No clear rules, no independent review of content
Alcohol ads are shown to a somewhat gullible, very impressionable, and ultimately naive audience that isn't even old enough to purchase, possess. or consume the drug because there's a 'bro code' in the alcohol industry: Their ad policies are voluntary and self-regulated. As a result, teens are going to get served the ads because the fox is supervising the chicken coop.
The Alcohol and Tobacco Tax and Trade Bureau (TTB) has guidelines defining everything from blogs and social networks to video sharing sites and micro blogging services as 'advertising.' As such, "any use of social media by industry members is subject to the same limitations, requirements and restrictions as any other form of advertising previously has been, among other guidelines...
... ads must be limited to an audience where at least 70 percent are of drinking age.
It's a guideline, remember. And it's self-policed.
Where does the 70 percent figure come from? The overall census of the U.S. says 70 percent of us are 21 or older. The census of social media platforms doesn't mate up well with the overall population however. Pew Research (click on their link to the complete .pdf report) shows 72 percent of its users are under age 18.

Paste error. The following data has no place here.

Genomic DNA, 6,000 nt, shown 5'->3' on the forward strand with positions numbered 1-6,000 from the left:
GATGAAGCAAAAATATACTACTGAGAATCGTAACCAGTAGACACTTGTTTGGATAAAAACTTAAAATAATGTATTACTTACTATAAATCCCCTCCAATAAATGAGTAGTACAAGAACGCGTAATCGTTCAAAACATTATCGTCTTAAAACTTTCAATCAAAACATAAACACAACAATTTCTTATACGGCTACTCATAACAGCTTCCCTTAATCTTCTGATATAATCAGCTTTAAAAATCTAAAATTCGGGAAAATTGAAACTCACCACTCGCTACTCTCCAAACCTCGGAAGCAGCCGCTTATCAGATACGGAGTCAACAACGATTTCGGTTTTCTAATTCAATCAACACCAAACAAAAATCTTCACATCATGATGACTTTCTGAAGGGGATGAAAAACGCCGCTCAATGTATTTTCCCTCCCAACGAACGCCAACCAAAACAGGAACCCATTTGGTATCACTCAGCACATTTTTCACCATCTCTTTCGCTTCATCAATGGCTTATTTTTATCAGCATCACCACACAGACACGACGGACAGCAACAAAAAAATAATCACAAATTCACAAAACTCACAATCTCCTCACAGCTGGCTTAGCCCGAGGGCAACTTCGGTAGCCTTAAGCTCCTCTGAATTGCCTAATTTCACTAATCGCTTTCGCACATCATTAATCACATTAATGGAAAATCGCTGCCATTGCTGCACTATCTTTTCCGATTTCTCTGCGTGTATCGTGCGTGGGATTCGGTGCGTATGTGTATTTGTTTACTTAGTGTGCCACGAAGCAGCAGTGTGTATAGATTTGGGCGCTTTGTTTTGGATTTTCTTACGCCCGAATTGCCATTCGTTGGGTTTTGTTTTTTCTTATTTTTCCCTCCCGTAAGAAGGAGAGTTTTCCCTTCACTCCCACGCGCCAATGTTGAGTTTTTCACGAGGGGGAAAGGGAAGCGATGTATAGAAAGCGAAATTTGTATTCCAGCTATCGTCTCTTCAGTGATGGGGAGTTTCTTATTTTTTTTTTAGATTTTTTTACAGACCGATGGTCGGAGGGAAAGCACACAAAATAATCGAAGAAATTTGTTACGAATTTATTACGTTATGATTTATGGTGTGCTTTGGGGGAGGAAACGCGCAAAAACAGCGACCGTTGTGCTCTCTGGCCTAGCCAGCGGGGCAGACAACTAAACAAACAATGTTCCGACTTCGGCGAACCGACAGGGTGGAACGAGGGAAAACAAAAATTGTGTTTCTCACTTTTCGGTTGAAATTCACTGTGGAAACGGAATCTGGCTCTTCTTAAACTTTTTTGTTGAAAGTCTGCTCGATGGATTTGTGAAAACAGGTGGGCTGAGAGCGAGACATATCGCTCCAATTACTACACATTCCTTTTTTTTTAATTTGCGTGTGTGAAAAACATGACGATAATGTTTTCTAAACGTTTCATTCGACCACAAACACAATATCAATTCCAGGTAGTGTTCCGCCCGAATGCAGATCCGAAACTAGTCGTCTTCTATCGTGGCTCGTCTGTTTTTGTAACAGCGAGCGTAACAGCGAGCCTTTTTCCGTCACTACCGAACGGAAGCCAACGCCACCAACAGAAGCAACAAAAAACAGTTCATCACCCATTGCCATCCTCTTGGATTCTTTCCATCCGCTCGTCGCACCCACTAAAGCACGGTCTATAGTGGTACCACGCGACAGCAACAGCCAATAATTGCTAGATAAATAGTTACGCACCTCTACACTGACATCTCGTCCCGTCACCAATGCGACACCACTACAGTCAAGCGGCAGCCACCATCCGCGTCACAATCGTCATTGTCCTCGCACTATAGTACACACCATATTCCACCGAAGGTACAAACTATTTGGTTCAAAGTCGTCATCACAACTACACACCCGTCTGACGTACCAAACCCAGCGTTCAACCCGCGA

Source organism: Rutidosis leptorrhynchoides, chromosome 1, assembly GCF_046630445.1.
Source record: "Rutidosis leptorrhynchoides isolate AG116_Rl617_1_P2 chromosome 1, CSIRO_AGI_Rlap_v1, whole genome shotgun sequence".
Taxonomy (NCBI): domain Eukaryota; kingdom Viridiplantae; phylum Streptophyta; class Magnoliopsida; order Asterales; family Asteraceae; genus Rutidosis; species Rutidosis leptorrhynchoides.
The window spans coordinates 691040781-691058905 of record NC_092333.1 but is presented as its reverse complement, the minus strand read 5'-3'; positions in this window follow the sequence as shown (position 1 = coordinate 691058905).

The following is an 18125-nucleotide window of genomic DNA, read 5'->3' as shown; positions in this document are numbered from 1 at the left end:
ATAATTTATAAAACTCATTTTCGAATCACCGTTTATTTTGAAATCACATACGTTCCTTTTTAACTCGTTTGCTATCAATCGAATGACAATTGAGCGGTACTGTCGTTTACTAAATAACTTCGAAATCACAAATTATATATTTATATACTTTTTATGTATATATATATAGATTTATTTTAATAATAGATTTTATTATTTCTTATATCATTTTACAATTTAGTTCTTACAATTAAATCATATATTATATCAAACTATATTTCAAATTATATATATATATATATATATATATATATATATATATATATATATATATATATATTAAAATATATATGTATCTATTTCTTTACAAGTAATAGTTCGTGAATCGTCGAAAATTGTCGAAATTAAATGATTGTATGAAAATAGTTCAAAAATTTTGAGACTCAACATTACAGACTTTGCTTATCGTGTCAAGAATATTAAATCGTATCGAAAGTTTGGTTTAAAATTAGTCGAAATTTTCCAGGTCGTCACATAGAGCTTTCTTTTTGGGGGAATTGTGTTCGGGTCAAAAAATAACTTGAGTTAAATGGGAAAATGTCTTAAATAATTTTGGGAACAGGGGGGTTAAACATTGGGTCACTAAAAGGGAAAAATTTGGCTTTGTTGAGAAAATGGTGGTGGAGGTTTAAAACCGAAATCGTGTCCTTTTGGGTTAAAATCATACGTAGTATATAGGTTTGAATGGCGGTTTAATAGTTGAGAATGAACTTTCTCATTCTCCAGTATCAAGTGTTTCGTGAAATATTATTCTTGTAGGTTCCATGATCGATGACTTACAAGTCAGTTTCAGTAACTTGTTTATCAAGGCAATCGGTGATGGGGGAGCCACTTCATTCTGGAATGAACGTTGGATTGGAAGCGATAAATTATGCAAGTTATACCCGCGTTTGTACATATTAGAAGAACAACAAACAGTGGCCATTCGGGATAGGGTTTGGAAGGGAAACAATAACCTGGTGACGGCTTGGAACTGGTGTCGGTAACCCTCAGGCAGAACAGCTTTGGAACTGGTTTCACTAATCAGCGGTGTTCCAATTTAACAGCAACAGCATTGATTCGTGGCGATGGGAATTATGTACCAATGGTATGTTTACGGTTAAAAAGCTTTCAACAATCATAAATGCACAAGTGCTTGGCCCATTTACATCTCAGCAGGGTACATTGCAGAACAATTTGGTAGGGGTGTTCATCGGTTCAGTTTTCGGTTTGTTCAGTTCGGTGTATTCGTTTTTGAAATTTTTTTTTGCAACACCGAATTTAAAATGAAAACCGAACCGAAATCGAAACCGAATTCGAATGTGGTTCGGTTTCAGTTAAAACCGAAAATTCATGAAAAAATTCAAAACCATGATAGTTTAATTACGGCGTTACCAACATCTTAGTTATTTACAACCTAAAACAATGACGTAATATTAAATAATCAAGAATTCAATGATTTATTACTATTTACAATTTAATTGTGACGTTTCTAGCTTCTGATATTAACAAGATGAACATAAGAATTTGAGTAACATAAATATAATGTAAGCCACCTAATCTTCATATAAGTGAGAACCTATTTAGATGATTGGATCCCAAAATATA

By the way, Instagram only appeals to four percent of adults over 65 years of age. As for American teenagers, in a Piper Jaffray semi-annual Taking Stock With Teens survey, 32 percent described Instagram as their most important social network, second only to Snapchat. Statista shows the share of teenagers in the United States who were Instagram users as of March 2015, sorted by gender and age group. During that period of time, 64 percent of female U.S. teens aged 15 to 17 years used the social networking app.